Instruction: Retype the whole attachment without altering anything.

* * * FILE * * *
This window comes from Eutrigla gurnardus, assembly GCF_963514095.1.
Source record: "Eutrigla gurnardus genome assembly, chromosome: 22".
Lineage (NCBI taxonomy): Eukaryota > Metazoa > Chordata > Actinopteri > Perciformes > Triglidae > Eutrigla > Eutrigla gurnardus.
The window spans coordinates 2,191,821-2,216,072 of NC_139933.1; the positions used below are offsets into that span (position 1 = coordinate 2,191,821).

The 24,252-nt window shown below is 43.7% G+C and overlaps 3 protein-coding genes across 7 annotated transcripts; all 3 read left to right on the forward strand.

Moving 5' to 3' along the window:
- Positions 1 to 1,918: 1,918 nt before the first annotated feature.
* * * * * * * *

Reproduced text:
This window comes from Eutrigla gurnardus, assembly GCF_963514095.1.
Source record: "Eutrigla gurnardus genome assembly, chromosome: 22".
Lineage (NCBI taxonomy): Eukaryota > Metazoa > Chordata > Actinopteri > Perciformes > Triglidae > Eutrigla > Eutrigla gurnardus.
The window spans coordinates 2,191,821-2,216,072 of NC_139933.1; the positions used below are offsets into that span (position 1 = coordinate 2,191,821).

The 24,252-nt window shown below is 43.7% G+C and overlaps 3 protein-coding genes across 7 annotated transcripts; all 3 read left to right on the forward strand.

Moving 5' to 3' along the window:
- Positions 1 to 1,918: 1,918 nt before the first annotated feature.